It all makes sense … to us.

Buff fans love CU, and love Boulder. We’ve wondered for decades why Colorado, with all CU and Boulder has to offer, hasn’t found a way to sustain success.

But we’re biased.

The rest of the college football world, especially after what CU has produced on the field the past two decades, has forgotten about Colorado. The Buffs just completed a miserable run in the Pac-12, winning only about a quarter of its conference games over the past 13 seasons.

CU is still widely considered to be a dead end job, and a program which will sink back into the mire as soon as the Prime Show leaves Boulder.

So it shouldn’t have come as much of surprise that soon after Coach Prime made his latest definitive statement that he wasn’t leaving, that rumors began that he would. A story came out that Sanders was offered a lifetime contract, but that he declined to sign it. Proof, said the naysayers and handwringers, that Coach Prime isn’t long for the Champions Center.

So … Will he stay or will he go?

Reasons for leaving … 

— Competitive disadvantages 

Don’t look now, but the canyon between the have’s and the have nots is only getting wider. Not only in the television contract money, which is separating the Big Ten and SEC from the rest of the country, but losses in the courtroom by the NCAA are making it more and more difficult for mid-level Power Five schools to compete.

Just this week, a temporary injunction was issued by a West Virginia court, allowing players to transfer a second time without penalty (currently players, unless their coach leaves or they obtain a waiver from the NCAA, must sit out a year if they transfer a second time). If the injunction becomes the new reality, there will be a fresh bidding war for talent every off-season, and only the schools with the deepest pockets will survive. Colorado may not make the cut under those circumstances, forcing Coach Prime’s hand, and leading him to greener pastures.

— Grass is always greener

It’s not like we haven’t seen this happen before … a coach leaving for what they perceive to be a better gig – and a bigger paycheck. Rick Neuheisel, handed the keys to the best running machine in school history, nonetheless left for Washington after four years as Bill McCartney’s successor. Mel Tucker, energizing a moribund program after a decade of lethargy, left for more money and a higher profile job at Michigan State after only one year in Boulder.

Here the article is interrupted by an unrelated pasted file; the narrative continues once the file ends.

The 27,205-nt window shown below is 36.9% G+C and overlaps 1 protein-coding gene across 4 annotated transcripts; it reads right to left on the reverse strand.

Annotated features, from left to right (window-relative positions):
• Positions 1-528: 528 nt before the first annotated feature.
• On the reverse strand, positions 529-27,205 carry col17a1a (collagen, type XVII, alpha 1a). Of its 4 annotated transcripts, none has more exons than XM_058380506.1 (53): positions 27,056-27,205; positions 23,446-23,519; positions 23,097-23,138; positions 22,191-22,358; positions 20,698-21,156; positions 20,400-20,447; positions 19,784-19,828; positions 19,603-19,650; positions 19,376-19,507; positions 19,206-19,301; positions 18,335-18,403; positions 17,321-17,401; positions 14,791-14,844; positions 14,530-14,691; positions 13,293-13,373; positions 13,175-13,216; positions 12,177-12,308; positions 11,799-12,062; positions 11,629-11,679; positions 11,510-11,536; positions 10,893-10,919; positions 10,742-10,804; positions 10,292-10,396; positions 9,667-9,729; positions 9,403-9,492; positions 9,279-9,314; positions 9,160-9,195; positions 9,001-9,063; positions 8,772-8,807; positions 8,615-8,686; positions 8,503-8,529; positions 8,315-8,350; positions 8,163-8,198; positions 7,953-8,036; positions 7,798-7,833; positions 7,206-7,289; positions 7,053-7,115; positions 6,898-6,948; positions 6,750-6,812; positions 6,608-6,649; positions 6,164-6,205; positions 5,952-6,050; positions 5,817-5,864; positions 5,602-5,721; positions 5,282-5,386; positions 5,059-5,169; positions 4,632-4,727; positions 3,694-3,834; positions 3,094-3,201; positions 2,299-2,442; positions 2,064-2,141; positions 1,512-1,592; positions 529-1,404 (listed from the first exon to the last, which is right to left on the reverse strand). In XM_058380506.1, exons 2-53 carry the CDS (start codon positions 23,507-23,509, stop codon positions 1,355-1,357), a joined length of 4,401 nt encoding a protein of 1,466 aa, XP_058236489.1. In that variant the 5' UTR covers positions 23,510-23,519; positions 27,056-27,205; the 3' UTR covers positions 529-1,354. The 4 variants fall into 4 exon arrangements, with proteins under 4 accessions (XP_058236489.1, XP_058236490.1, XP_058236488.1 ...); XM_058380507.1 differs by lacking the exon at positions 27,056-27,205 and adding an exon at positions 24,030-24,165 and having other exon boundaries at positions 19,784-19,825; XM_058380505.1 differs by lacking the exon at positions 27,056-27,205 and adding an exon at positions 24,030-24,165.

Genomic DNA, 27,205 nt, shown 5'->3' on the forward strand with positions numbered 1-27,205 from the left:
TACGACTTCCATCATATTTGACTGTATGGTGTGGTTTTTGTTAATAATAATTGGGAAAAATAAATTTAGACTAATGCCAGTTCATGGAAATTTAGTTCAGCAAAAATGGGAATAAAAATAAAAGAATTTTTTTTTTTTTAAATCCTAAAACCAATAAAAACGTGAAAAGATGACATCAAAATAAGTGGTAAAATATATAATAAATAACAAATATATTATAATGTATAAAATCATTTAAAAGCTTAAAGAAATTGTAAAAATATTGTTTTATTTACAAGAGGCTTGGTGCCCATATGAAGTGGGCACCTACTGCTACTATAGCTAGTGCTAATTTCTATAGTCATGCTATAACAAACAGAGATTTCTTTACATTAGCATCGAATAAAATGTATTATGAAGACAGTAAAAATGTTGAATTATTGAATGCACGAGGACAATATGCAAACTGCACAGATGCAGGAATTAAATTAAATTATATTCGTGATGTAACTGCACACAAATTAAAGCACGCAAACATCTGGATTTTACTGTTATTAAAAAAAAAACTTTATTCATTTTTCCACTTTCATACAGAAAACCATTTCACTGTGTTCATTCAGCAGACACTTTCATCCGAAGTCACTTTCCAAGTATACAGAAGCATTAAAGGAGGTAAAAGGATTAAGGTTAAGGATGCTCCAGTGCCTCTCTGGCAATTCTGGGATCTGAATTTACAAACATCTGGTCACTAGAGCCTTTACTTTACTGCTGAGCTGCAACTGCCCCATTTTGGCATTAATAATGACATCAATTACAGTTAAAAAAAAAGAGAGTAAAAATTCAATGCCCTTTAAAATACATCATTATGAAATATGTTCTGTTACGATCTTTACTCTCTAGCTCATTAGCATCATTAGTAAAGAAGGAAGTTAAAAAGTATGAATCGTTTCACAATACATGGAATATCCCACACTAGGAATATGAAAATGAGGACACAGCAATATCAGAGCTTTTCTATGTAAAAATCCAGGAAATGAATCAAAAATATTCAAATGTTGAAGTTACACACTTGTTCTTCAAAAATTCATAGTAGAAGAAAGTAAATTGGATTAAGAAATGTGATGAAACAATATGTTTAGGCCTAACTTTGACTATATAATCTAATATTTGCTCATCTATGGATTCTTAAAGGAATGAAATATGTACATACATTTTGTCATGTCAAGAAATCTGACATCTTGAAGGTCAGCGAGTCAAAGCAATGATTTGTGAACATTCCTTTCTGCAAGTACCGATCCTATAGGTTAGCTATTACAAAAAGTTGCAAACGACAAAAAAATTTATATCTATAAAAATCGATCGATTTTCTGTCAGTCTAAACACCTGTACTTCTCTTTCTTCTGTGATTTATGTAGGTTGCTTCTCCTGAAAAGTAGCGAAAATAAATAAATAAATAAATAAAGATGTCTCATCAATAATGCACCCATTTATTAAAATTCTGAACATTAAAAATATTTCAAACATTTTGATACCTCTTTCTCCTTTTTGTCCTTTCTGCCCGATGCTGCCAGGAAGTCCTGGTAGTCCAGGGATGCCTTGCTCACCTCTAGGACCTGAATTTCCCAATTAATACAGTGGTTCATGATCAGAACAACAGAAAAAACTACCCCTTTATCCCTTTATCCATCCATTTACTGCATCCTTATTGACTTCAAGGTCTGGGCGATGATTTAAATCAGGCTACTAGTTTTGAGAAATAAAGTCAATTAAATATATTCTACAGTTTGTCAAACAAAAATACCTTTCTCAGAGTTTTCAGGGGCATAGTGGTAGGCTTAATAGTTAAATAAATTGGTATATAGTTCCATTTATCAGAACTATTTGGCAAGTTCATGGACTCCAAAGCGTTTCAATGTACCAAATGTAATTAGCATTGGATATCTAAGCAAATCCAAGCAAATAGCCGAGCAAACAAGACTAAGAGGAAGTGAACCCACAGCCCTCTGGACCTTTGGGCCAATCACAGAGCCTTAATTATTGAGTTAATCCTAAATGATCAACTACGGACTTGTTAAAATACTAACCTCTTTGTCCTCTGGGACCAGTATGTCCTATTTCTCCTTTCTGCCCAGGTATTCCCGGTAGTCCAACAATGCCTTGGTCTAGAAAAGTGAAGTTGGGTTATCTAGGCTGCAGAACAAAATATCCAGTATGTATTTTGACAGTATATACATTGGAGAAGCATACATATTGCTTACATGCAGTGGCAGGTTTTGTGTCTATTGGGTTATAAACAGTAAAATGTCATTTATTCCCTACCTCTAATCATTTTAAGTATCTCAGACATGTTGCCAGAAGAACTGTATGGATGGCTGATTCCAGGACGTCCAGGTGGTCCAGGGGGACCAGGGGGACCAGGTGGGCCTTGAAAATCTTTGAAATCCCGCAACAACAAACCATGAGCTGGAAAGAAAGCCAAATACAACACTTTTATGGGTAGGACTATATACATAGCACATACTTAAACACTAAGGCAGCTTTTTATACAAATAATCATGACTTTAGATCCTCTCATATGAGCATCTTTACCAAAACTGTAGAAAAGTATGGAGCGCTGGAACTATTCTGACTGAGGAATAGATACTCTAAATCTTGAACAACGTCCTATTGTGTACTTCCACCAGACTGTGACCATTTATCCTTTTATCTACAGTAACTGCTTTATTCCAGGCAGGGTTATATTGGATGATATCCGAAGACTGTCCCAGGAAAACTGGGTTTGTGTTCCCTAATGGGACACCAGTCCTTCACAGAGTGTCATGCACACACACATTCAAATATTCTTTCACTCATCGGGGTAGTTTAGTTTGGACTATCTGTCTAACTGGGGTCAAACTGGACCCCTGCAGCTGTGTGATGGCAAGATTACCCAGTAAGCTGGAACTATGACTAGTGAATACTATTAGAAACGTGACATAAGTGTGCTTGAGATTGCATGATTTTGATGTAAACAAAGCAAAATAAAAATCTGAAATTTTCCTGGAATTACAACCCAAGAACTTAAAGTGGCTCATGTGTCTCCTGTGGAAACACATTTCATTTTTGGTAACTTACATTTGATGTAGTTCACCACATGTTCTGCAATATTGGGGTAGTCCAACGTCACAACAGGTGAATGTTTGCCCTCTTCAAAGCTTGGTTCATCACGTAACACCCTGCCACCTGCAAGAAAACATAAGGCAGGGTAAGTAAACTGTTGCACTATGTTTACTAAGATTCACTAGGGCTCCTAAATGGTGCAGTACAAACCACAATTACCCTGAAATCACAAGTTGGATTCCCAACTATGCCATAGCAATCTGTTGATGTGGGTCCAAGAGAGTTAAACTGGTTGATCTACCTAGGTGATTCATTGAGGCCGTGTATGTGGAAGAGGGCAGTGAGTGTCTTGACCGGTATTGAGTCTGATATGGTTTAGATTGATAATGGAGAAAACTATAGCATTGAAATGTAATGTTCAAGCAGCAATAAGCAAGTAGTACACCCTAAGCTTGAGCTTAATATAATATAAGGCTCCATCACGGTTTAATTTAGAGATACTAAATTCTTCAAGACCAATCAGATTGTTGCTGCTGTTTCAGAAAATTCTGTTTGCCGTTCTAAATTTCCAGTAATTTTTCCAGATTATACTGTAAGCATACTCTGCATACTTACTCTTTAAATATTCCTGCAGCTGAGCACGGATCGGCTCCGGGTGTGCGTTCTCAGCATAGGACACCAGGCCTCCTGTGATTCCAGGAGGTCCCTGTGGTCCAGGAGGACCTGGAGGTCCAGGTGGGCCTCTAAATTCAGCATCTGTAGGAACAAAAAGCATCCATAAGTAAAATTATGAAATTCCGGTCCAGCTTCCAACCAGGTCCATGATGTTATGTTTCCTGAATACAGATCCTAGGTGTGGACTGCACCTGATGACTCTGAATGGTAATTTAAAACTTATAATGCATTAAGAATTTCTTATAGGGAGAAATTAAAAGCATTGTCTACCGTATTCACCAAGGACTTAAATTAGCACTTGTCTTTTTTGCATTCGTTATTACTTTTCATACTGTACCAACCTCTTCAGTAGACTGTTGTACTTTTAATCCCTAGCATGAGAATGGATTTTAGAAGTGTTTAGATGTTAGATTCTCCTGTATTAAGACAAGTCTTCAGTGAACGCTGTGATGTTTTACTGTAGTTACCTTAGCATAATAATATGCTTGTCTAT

— Top-Heavy roster

The Colorado roster is hovering right around the 80 mark right now, with 85 being the magic number of scholarship players CU has to be at come August 1st. At present, the lineup is very top heavy with upper-classmen. At present, there are only nine true freshmen coming in from the Recruiting Class of 2024, and only 20 red-shirt freshmen and sophomores. The 2024 senior class, and the junior class of 2025, both have over two dozen members.

We all know that Coach Prime is about winning now, and we have all heard his philosophy about having only about 20 percent of his roster being freshmen. And yes, it is also true that in the brave new world of the Transfer Portal, a roster can be supplemented by experienced players every off-season. Still if you are looking at the CU roster from the perspective of when Coach Prime might want to leave, it’s not an untrue statement that this is not a roster being developed for success in 2025 and 2026 …

— Health 

To me, this is the most frightening – and most logical – reason for Coach Prime leaving the sidelines of Folsom Field. While still a fairly young head football coach (Prime turned 56 in August), his physical issues have been well documented.  In 2021, Sanders underwent several foot surgeries and had two toes on his left foot amputated as a result of blood clots. This past fall, Sanders again underwent a similar surgery to his left leg.